Compressed Air

The significant impact of compressed air systems on workflow and product quality is often overlooked.


Choose the right dryer for your needs. Dryer performance is stated in terms of specific conditions (ambient temperature, compressed air inlet pressure, and compressed air temperature).

Refrigerated dryers are the most common. They employ a refrigeration system to lower the compressed air temperature well below the ambient temperature. This condenses the moisture vapor into liquid that can be drained out of the system. This lowers the “pressure dew point” of the compressed air, and as long as the compressed air does not cool below this new dew point, any remaining moisture will remain in vapor form. Refrigerated dryers are designed to produce dew points between 35 F and 50 F at rated conditions.

High temperature refrigerated dryers are similar to standard refrigerated dryers but include an aftercooler and are primarily used with piston compressors as the air must be pre-cooled prior to entering the dryer. These are usually designed to achieve 50 F dew points at rated conditions.

Desiccant dryers operate very differently from refrigerated dryers. They work by directing the compressed airflow across a bed of desiccant material that adsorbs moisture vapor out of the air. Desiccant dryers are used to produce dew points as low as –100 F and are recommended when air quality requirements are extremely high.

Filtration

Filters are categorized based on the contaminants they are designed to capture. They may be designed to capture more than one type of contaminant.

Moisture separators are designed to mechanically separate liquid water and oil from the air stream. Particle filters are designed to capture dirt, dust, etc. but may remove some water and oil mists.

Coalescing oil filters are finer filters designed to remove oil aerosols/mists and fine particles. These are usually placed after a refrigerated dryer.

Vapor adsorbers are designed for eliminating oil vapors only and should be placed after all other filters and dryers. Staging filters in the system provide more effective filtration, lower pressure drop at each filter, and longer filter life. Some systems have differential pressure gauges, liquid level indicators, and/or built-in drains.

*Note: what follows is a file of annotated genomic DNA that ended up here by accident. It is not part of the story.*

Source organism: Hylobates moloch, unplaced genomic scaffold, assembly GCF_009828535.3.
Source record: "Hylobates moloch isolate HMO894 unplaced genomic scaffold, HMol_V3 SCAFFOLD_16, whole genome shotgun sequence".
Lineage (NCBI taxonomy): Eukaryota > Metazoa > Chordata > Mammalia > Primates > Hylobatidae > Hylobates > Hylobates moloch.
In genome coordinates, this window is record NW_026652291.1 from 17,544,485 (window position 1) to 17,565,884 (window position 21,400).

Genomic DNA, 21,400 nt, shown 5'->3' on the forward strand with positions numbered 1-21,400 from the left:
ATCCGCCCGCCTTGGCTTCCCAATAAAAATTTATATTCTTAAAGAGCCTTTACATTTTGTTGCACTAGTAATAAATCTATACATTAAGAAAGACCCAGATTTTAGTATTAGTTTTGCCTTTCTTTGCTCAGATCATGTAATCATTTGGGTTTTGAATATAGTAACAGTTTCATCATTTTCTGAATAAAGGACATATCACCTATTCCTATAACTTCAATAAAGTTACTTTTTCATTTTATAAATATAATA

Proper filter maintenance will minimize pressure drop and ensure good air quality. Failure to change filters will guarantee higher pressure drop and greatly reduce filter performance.

Condensate Drains/Traps

The drain trap is a critical but often overlooked component of the compressed air system. Drains remove liquid contaminants from the system. If the filtered and separated contaminants are not removed from tanks, refrigerated dryers, and filters, they build up and find their way back into the air system. Liquid accumulation in tanks will gradually eliminate the air storage capacity in the tank. This will cause periods of inadequate airflow/pressure, and could cause a reciprocating compressor to exceed its duty cycle and overheat.

There are several types of drains:

• Manual drain

• Timed drain

• Automatic demand drain — a mechanical or electric device that activates when the liquid level reaches a certain point inside the drain.

Piping and Distribution

Pressure drop. Restrictions in airflow create air turbulence that results in a reduced system pressure. This occurs in many components, including the dryer, filters, valves, and piping. The degree depends on the choice of material and pipe size. Pressure drop can be greatly reduced with proper system design and maintenance, but there will always be some. Be sure to account for the total pressure drop when selecting the compressor’s operating pressure.

Pipe size has a major impact on system performance. Pressure drop changes exponentially with pipe diameter. Bigger is better. Look ahead when planning a system and allow for business growth. It is time-consuming and expensive to install a larger distribution system later. There are standard charts published that provide guidelines. Check with a compressed air specialist or call the Compressed Air and Gas Institute (www.cagi.org).

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